• It now appears that the U.S. and the E.U. are finally going to review their ties with the current Egyptian government–a little bit late but still good news. The first official move against the Egyptian government, the U.S cancelled joint military exercises–also a good move.
  • The next move makes no sense; the U.S. plans to pull the plug on $250 million in government aid, while leaving $1.3 billion in military aid in tact. In other words, aid that could give the U.S. some leverage in the Egyptian political arena, or for economic development projects that would benefit all Egyptians, is being cut. At the same time, we will continue to supply the Egyptian military with hundreds of millions of dollars in firepower, because you know killing all those “terrorists” won’t be easy…

Egypt and the Middle East in general are at a crossroads. Both the U.S. and the E.U. are currently reviewing their relationship with the Egyptian government, so it is likely we will have a clearer picture of their respective stances soon. Should Egypt deteriorate into civil war, it will be interesting to see if there is another U.N.S.C. showdown between “Western Powers” and China and Russia along the lines of the current Syria impasse.

I have read articles saying this is not the time for Democracy in Egypt or the Middle-East, that we should set our sights lower and hope for stable governments. While these articles make goods points and tend to be well written, I refuse the believe this is true. I am of the belief that the majority of all parties and factions in Egypt want the same thing; security, health, family, an opportunity to realize their full potential and a better future for their children.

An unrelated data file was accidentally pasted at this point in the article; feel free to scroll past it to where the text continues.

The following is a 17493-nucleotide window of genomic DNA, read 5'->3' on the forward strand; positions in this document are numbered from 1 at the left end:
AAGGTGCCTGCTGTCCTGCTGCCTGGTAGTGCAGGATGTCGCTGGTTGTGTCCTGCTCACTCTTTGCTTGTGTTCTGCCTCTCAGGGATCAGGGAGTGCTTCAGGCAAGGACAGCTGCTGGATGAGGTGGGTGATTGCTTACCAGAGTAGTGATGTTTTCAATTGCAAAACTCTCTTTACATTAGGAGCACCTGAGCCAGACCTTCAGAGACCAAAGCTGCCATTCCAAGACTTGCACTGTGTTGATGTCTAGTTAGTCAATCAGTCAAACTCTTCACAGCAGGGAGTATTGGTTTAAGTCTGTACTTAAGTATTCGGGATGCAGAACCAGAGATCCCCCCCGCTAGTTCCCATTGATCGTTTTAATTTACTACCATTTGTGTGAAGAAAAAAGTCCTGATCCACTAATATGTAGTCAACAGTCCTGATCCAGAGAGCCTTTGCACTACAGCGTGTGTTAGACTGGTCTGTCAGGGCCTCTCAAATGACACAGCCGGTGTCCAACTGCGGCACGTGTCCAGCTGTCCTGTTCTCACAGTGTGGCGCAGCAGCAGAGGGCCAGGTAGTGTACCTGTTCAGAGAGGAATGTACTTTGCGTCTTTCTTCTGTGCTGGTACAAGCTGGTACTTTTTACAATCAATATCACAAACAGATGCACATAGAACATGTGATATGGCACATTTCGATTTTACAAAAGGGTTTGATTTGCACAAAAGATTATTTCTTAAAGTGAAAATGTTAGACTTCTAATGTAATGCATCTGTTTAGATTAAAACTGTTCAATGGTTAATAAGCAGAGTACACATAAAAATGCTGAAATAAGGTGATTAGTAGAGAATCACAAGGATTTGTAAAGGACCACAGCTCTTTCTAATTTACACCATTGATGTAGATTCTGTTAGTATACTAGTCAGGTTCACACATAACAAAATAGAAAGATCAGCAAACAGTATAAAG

Not to get to abstract or philosophical, but the future is yet unwritten; if we set our sights low, then we will never know if we could have done better. Much of the groundwork for realizing the normative goals of the Arab Spring is still as ripe as it will be for some time. Old autocracies have been broken (although the inability for democracy to fill the power void has created opportunities for a return to autocratic rule that vested interests–who tend to be opportunistic by nature–will fight for tooth and nail, bullet and rocket). People have never been as empowered as they are today, thanks to innovations in ICT, social media, and the unprecedented recognition of human rights as the key to sustainable human development by the international community.